Launching a Research Career with the APNA Research Grant
In 2017, Jenna Brager, PhDc, BSN-RN, MS and Allison McCord, BSN, RN were awarded APNA Research Grants to fund their innovative research. They discussed their work, what they hope to bring to the field of psychiatric-mental health, and what receiving this grant means to them below.
While an APNA Board of Directors Student Scholar in 2016, Jenna explored her growing interest in research at the APNA Annual Conference by connecting with other psychiatric-mental health nurses who shared her passion. "With the support of the APNA BOD Student Scholarship, I am able to continue to participate in experiences that contribute to my continued growth as a nurse scientist and independent researcher," she says. Pursuing her research interests in patient engagement and the use of mobile technology to promote positive outcomes, Jenna began exploring an evidence-based parenting program called ezParent. In 2017, she applied for and was awarded an APNA Research Grant.
With this funding, Jenna is examining the efficacy of a tablet-based delivery of the Chicago Parent Program (CPP). The original CPP focuses on equipping parents with the tools they need to foster a healthy familial environment. The electronic version (ezParent) is designed to be more accessible to a wider group of parents by promoting self-directed learning of skills. Inspired by the prevalence of social, emotional, and behavioral issues among children in the United States, Jenna proposed an evaluation of this program to determine its impact on strengthening parenting skills, promoting positive familial relationships, and reducing child behavioral issues.
“This work intends to further our understanding of how engagement changes over time, the factors associated with changes in level of engagement, and how engagement is related to improvements in health outcomes to inform more effective tailoring and improvements of mental health interventions, particularly those targeting vulnerable populations," she says.
Jenna credits the APNA Research Grant for enabling her to conduct this study. "The APNA Research Grant has afforded me the ability to implement an innovative mobile health study that would not have been possible without their gracious support. As a previous Board of Directors Scholar, I feel incredibly humbled and fortunate to have the ongoing support from APNA and look forward to the opportunity to submit my work to JAPNA," she says.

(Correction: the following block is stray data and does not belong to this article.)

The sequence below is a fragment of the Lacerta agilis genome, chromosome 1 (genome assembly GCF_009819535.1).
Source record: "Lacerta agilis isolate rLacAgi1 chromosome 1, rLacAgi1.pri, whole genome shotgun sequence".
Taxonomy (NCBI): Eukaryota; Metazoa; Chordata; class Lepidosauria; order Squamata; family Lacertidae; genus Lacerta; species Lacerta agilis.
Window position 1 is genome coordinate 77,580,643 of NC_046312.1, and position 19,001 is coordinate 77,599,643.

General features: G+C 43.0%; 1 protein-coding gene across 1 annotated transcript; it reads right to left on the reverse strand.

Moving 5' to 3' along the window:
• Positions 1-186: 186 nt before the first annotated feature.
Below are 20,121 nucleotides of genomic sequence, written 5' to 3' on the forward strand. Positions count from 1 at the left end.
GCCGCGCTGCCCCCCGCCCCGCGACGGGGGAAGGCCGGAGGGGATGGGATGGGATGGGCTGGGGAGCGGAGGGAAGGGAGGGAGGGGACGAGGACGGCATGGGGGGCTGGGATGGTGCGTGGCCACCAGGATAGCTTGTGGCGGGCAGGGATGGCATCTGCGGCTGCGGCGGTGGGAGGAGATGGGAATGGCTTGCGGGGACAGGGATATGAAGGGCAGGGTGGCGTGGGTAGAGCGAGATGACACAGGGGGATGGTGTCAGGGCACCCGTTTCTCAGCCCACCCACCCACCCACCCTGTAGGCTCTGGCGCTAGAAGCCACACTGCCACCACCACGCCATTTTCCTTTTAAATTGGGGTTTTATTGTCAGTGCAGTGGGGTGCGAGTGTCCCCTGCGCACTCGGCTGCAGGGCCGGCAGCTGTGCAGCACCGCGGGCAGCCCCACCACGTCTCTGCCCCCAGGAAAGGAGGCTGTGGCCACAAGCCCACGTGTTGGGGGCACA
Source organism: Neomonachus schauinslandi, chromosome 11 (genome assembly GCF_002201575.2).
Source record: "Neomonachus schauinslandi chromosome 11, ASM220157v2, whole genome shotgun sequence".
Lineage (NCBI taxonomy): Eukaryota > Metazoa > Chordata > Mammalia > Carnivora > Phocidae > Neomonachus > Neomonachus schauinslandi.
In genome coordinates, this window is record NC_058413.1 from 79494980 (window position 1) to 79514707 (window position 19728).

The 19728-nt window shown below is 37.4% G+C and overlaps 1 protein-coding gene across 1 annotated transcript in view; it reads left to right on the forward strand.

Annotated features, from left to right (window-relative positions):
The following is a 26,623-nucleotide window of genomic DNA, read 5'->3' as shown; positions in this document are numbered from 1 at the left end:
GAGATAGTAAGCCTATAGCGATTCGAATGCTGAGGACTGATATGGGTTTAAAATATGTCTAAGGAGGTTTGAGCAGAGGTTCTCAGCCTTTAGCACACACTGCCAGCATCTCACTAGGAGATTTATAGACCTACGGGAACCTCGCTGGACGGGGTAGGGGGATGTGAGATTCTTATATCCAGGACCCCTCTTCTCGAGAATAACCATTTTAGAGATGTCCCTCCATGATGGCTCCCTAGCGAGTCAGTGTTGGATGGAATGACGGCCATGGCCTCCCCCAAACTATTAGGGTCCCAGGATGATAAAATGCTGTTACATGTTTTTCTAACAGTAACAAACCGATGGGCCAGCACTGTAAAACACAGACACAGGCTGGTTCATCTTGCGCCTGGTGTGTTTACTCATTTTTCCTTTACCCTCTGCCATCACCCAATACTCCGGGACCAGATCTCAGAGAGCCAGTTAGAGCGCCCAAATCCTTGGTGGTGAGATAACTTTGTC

From a young age, Allison nurtured an interest in Hispanic culture. "My mother grew up in Central America [and] I minored in Spanish and lived abroad with a host family in Spain for a summer during my undergraduate career," she says. Upon returning to the US, she participated in an undergraduate research project with Latina youth in Indianapolis. "I realized that I could advocate for the Latino/a community on a larger level through conducting research, which led me to pursue my PhD upon graduating with my Bachelor's in Nursing," says Allison. "After learning about the mental health disparities that the Latino/a population experiences in the US, I chose to focus my research on the health disparity of depressive symptoms in Latina adolescents."
While in the 4th year of her Bachelor's to PhD program at the Indiana University School of Nursing, Allison applied for and received the APNA Research Grant. Using her background as a Graduate Research Assistant and a Predoctoral Fellow for both Behavioral Nursing Research and Leadership Education and Educational Health, Allison's dissertation focuses on how depressive symptoms, self-management behaviors, and treatment-seeking unfold over time for Latina adolescents. "Latina adolescents in the US are more likely to experience depressive symptoms and less likely to receive mental health services for depression than white adolescent girls," she says. "Through my qualitative dissertation study, I am interviewing Latina young women with a history of depressive symptoms during their adolescent years and gaining a more nuanced understanding of how culture intersects with economic, political, and interpersonal factors to influence these disparities."
By using the APNA Research Grant to fund transcription for her interviews, Allison can concentrate on creating a grounded theory that explains how Latina adolescents experience and manage their depressive symptoms. "Culturally sensitive strategies [can] better prevent, identify, and treat depression in this population," she says. "This [grant] has allowed me to focus my efforts on analyzing the data to develop a deep understanding of how Latina adolescents experience, self-manage, and seek mental health services for their depressive symptoms."
Inspired to fund your innovative research? Apply for the APNA Research Grant by March 20th!